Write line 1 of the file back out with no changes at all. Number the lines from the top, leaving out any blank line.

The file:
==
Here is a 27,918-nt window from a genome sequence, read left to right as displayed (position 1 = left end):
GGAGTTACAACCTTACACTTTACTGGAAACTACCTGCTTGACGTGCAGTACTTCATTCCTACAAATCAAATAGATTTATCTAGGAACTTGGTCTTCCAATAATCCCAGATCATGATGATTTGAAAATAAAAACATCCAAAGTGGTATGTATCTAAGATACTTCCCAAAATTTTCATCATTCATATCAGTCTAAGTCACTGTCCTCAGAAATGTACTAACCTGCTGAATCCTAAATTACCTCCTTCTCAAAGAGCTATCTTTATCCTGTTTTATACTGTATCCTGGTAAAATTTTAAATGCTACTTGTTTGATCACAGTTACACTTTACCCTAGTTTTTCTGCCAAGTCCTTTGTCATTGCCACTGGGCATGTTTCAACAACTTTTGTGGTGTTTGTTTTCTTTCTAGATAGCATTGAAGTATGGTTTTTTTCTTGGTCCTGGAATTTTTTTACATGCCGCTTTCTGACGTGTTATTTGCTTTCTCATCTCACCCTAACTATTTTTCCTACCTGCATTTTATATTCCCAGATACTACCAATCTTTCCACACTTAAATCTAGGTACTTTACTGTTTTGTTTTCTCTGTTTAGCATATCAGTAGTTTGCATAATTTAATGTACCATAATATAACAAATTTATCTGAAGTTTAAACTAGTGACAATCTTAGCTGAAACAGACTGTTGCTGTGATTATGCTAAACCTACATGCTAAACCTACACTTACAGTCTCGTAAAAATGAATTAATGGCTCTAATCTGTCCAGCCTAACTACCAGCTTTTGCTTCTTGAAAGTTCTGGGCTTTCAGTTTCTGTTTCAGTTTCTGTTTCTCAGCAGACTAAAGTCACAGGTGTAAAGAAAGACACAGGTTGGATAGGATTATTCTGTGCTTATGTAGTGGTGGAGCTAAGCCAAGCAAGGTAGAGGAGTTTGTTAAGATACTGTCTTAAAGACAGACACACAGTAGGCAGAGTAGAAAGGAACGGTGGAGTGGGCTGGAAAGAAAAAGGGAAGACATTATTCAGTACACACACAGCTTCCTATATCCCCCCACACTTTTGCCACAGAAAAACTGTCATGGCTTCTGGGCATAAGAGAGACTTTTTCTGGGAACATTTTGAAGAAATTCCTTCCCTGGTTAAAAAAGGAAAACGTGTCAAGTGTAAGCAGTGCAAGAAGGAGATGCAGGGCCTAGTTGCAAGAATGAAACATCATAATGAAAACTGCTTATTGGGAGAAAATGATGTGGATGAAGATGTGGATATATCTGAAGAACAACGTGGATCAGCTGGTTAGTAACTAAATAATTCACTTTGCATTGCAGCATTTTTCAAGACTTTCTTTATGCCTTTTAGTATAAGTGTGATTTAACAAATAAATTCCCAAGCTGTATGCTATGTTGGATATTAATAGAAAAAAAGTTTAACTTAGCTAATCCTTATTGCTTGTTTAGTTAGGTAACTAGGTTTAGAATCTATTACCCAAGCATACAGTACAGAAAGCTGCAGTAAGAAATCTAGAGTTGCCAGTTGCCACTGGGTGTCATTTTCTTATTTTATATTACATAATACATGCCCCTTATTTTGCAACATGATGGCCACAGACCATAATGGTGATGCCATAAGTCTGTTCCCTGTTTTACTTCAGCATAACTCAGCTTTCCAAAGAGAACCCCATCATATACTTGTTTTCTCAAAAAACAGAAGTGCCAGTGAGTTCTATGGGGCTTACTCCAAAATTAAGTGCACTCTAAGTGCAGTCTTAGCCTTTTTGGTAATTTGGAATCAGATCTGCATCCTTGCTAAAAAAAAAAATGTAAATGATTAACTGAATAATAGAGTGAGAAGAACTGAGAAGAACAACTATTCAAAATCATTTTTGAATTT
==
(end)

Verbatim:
Here is a 27,918-nt window from a genome sequence, read left to right as displayed (position 1 = left end):